The assertion is also made that the trial court failed to give certain instructions requested by the defendant. Only one deserves mention. The requested instruction was that to constitute a violation of K.S.A. 21-618 the false entry must, in some manner, affect the pecuniary obligation of the corporation. The court properly denied the request and instructed the jury substantially in the words of the statute. The statute condemns any false entry in a book of accounts by which any pecuniary obligation, claim or credit shall be or shall purport to be created, increased, diminished or discharged, or in any manner affected. A like contention was considered and rejected in State v. Kennedy, supra, where the alteration was a change of the dates of deposit in a passbook. There it was stated:
Where an employee whose duty it is to collect the cash of a moneyed corporation and deposit it in the bank, falsely and with intent to cover up his defalcation, alters the date of an original entry in the pass book so as to prevent the officers or other employees of the corporation from discovering the true state of the account, the alteration constitutes forgery within the provisions of the statute referred to, notwithstanding the actual amount of money to the credit of the corporation remains the same after the alteration as before." (Syl. ¶ 3.)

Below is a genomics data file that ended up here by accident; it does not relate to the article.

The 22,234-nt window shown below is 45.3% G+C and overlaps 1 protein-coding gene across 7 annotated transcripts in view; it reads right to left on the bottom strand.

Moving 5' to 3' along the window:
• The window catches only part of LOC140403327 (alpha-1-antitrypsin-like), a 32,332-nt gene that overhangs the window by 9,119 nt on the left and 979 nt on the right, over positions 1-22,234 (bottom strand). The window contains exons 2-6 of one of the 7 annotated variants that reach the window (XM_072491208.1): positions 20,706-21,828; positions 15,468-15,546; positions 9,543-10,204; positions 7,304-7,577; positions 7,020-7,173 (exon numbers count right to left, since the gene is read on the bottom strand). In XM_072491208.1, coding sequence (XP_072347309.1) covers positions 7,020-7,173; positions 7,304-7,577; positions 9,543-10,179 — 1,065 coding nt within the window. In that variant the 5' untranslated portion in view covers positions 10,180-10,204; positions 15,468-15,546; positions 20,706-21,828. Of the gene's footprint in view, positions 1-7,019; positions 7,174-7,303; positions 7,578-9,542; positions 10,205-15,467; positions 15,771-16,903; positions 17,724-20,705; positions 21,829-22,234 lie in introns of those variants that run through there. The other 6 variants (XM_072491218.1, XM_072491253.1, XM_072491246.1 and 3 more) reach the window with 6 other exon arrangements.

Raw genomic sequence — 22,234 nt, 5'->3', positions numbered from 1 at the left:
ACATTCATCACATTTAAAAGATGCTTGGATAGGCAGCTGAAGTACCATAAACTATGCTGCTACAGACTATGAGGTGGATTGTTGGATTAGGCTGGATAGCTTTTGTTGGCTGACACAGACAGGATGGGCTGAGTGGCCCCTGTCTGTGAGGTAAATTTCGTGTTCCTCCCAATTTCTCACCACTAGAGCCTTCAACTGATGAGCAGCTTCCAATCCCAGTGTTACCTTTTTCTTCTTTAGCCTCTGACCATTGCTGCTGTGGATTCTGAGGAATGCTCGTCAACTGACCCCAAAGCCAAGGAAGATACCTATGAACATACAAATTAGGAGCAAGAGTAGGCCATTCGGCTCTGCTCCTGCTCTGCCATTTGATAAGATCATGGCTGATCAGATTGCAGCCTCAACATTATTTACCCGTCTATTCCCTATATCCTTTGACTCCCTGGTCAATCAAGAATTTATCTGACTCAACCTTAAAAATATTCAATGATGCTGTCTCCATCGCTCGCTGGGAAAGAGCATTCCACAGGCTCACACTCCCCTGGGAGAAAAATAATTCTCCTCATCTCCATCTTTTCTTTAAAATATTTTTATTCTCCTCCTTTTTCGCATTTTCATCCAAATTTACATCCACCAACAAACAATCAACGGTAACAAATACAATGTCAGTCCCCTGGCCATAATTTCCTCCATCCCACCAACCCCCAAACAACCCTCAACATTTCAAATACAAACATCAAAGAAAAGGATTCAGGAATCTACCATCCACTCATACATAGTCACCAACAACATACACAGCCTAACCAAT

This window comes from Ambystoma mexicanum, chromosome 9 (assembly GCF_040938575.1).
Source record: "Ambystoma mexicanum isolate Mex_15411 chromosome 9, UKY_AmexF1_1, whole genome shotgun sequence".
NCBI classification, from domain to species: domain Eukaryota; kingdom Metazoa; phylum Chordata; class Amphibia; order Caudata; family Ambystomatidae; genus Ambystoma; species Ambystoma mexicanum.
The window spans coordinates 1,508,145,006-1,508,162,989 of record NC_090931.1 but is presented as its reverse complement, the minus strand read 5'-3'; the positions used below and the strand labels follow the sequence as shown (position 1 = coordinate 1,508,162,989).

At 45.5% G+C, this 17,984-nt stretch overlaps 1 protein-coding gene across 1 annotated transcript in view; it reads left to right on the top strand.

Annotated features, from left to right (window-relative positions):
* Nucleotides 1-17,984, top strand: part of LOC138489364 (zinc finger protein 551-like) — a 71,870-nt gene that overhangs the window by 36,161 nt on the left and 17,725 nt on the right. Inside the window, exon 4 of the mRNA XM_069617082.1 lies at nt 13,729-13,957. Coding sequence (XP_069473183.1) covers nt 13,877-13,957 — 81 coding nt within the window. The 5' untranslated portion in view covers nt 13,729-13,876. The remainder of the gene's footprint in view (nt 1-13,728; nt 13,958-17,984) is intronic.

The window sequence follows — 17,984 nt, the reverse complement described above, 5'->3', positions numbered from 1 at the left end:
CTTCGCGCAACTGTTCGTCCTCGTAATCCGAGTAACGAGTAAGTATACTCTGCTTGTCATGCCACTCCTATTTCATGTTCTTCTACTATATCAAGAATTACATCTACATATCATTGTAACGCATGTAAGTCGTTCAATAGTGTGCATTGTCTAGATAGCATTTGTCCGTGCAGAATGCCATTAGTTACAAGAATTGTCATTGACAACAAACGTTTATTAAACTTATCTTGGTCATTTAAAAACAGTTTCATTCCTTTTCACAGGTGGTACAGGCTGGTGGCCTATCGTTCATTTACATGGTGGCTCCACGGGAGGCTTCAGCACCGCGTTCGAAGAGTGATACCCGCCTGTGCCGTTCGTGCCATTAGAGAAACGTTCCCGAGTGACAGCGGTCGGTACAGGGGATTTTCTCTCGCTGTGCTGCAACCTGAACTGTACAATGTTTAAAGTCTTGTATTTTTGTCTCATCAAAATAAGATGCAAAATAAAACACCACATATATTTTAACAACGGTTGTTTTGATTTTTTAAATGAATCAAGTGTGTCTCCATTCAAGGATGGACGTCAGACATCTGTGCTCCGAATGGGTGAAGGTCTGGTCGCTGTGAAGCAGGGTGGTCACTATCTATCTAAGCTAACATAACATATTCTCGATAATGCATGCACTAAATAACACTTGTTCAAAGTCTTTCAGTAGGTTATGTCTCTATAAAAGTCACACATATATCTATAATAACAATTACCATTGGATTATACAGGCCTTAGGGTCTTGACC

(Also, see, State v. Morro, supra.)
Most of defendant's other contentions concerning requested instructions not given, and the inadequacy of the court's instructions in general, have been inferrentially answered in the discussion of earlier specifications. Keeping in mind that the adequacy of instructions is determined by their being considered as a whole, each in conjunction with all other instructions in the case ( State v. Trotter, 203 Kan. 31, 453 P.2d 93), we are satisfied the court fully and correctly instructed the jury as to all material questions of law involved in the case.